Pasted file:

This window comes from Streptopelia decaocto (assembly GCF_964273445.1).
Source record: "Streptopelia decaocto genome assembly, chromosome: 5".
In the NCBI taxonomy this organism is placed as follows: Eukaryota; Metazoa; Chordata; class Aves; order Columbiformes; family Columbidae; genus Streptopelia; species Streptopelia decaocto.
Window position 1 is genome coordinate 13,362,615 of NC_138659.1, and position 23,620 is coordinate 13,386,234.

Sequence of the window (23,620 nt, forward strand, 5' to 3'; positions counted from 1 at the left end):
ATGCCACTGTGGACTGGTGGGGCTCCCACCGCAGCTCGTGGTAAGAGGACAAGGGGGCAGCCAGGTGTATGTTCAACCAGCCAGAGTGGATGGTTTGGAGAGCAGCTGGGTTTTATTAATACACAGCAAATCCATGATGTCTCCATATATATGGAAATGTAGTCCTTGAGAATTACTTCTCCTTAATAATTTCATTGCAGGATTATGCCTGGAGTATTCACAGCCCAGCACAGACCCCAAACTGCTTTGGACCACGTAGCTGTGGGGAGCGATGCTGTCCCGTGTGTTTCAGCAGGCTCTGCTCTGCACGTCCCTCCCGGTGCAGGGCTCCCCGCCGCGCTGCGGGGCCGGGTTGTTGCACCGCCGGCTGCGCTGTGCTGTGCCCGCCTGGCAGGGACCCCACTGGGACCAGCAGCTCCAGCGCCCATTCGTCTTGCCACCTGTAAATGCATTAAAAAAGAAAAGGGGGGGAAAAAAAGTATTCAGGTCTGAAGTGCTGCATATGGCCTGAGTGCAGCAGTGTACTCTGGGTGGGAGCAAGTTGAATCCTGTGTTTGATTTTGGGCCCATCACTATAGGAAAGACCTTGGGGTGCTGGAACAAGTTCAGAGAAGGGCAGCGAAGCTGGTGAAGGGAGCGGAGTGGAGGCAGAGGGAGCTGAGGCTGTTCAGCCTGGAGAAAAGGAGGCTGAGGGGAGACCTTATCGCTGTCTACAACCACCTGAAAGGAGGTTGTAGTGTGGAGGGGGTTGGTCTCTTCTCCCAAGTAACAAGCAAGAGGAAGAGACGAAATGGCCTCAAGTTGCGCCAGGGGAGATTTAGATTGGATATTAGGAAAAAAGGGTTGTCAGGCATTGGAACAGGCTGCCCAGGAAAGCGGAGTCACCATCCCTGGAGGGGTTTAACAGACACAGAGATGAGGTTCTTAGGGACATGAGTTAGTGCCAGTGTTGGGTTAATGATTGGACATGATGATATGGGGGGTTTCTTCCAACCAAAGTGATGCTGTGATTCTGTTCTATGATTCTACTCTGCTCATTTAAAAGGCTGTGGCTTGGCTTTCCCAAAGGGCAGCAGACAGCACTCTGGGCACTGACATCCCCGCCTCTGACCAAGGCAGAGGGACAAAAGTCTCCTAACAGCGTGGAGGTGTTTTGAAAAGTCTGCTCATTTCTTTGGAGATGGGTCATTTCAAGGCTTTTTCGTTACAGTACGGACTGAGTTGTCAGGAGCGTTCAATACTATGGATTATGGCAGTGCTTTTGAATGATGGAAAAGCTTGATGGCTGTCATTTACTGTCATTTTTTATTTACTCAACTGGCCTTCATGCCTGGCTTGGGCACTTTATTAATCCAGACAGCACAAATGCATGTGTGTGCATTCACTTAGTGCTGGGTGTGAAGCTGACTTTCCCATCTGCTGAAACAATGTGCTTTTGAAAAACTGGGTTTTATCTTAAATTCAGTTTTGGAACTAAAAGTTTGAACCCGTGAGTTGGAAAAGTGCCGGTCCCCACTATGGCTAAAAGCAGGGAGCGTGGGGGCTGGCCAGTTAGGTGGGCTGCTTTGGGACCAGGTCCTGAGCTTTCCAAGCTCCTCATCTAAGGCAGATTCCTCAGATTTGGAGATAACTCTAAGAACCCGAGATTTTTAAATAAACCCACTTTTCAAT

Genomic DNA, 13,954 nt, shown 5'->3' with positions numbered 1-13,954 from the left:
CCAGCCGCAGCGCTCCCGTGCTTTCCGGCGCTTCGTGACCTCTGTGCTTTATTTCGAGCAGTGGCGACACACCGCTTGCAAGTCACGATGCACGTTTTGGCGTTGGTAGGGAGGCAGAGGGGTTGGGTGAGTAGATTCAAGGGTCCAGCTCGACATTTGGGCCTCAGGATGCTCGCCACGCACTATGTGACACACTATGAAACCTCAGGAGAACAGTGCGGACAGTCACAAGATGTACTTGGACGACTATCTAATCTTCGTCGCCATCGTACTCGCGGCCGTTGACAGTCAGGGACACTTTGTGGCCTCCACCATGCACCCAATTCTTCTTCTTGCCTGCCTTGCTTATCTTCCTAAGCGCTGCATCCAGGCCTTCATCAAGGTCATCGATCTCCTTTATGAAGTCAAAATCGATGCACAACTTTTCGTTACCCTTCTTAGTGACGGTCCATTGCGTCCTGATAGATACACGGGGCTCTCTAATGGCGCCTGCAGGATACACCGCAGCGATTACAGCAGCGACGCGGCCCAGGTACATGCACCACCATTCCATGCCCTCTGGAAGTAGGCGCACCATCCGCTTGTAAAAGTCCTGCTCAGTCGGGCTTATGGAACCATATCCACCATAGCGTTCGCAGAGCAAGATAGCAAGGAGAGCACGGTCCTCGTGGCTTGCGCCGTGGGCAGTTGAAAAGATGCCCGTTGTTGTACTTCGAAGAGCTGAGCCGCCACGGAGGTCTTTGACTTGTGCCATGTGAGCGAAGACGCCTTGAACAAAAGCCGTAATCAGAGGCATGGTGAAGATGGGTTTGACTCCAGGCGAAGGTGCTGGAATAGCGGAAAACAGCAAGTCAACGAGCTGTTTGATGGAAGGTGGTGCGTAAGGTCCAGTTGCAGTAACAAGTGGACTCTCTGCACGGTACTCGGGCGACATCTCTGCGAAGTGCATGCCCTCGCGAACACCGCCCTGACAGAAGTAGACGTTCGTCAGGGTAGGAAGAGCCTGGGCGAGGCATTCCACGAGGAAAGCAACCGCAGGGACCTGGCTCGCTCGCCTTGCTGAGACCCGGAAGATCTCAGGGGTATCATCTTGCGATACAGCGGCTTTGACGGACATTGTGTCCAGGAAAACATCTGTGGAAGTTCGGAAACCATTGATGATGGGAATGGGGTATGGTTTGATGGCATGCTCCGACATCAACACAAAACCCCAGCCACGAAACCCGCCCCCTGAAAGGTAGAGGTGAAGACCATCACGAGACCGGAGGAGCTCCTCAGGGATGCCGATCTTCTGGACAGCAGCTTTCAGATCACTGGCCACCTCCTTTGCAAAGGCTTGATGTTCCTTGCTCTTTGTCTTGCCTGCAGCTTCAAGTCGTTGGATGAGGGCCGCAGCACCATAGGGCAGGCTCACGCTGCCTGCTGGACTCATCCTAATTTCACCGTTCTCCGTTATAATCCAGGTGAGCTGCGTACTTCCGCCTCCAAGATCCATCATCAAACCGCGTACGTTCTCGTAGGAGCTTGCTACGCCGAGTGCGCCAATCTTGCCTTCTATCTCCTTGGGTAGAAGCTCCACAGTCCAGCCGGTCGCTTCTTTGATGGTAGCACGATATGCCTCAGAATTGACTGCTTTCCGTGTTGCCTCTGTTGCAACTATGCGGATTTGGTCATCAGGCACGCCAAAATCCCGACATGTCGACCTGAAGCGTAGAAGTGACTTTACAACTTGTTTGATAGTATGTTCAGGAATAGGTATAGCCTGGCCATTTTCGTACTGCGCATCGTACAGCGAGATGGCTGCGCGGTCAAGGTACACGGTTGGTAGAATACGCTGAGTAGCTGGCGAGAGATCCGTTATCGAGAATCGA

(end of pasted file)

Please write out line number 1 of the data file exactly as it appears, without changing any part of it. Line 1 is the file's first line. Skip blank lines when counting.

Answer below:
This window comes from Streptopelia decaocto (assembly GCF_964273445.1).